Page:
Collecting Jordans: A Guide for the Non (or Beginner) Sneakerhead

Jays, J’s, Jordans, Jumpans, Breds: no matter what you call them, everybody’s talking about Nike’s iconic Air Jordan sneakers. Over the past thirty-odd years since they debuted, these kicks have moved out of the realm of mere footwear and become collectibles and investment pieces with a surrounding sneakerhead culture all their own.

But, there are a lot of moving pieces to understanding and valuing Jays that can be hard for a novice. That’s what we’re here for. Consider this a non-sneakerhead’s guide to Air Jordans. (Pro tip: you can use many of the lessons from this guide when sizing up other sneaker brands as well.) Let’s jump in.

What exactly is the Air Jordan?

Let’s start from the very beginning with the man himself: Michael Jordan. MJ is perhaps the most well known living athlete on the planet. As a basketball player, he shattered records with the NBA and won medals at the Olympics. He also has a uniquely lucrative career off the court as a movie star, NASCAR team co-owner, and of course as the name and face of the most prolific sneaker brand of all time, Nike’s Air Jordan.

In 1984 Nike signed a deal with MJ to create his own brand of sneaker. At the time, Converse was the official show of the NBA, so the shoes stood out on the court. Nike had just invented “air soles,” a new technology for their running shoes, and Jordan was known for his unusual ability to get great height while dunking. Thus the name Air Jordan was born.

While a few other athletes had been the face of a sneaker, Air Jordans were the first to start a cultural frenzy, with loyal fandom that remains unsurpassed. Due to some great marketing ploys, like creating a “banned shoe” ad campaign when the NBA started fining Jordan for the colorful shoes, Nike sold +40x their goal, reaching $126 million in year one. Today’s numbers have skyrocketed: Nike sold $4.6 billion in 2020 alone.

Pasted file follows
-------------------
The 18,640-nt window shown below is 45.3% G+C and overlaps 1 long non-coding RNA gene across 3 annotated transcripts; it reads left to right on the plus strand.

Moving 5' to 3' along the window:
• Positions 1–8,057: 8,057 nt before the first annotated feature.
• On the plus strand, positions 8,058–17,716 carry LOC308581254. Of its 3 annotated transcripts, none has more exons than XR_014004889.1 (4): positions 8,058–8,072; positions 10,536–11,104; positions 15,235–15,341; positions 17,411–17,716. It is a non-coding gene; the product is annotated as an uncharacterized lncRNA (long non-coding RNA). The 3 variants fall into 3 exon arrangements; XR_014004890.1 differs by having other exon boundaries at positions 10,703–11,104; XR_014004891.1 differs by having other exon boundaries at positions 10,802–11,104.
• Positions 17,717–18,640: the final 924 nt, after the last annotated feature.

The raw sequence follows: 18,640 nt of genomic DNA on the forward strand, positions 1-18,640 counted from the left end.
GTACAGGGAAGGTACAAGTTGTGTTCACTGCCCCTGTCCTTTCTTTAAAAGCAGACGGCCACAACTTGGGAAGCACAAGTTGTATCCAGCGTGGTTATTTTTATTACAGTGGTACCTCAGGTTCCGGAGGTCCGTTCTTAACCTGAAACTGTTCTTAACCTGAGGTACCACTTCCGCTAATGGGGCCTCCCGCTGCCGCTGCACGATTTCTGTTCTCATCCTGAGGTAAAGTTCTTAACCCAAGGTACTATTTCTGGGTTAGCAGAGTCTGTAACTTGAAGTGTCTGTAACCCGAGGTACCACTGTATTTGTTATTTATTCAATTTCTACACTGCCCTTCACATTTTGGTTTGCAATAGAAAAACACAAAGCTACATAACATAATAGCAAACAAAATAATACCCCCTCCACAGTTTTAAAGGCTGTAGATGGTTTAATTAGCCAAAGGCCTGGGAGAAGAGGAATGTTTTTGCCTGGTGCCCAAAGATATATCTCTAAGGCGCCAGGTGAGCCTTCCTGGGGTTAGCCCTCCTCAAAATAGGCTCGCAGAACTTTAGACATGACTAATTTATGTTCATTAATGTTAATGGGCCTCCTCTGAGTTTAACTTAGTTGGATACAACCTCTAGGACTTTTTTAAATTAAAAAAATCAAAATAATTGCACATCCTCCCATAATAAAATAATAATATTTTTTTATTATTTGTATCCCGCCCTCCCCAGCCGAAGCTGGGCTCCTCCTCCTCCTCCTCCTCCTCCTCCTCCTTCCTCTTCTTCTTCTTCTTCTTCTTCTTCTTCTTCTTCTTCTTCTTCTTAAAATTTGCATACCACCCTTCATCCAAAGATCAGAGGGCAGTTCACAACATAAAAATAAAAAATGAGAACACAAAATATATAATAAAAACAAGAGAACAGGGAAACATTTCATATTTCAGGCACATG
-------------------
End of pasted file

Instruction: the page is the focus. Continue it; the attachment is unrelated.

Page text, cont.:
What do the numbers attached to Air Jordans mean?

Most Air Jordans are labelled with its edition number 1-35. There are 35 editions in total, numbered sequentially, with a new one coming out about once a year since the Air Jordan 1 debuted in 1985.

Keep in mind, there are different colorways and collaborations within each edition (we’ll get to those next), so there are significantly more than 35 different types of the sneaker. Each has a different design, both visually and functionally. Cardboard Connection has a great basic visual guide to each edition of Air Jordans that you can use as a quick cheat sheet.

Here’s what you need to know about how the edition of an Air Jordan affects the valuation: First off, each edition is released in a limited capacity. Most importantly, shoes have a utility—they are worn. As time goes on, earlier editions get worn-out, lost or ruined, making earlier, good condition editions more rare and thus more valuable.

That’s speaking very generally, of course. Because differing colorways and collaborators are usually released in more limited quantities, these special factors can trump an edition number when it comes to valuation.

There can also be specific importance to certain editions within the sneakerhead world that go beyond chronology—for instance, the Air Jordan 3 is notable because it was the first-ever mid-cut basketball sneaker and because Nike teamed up with legendary Spike Lee for what would become some of the most influential commercials of all time.‍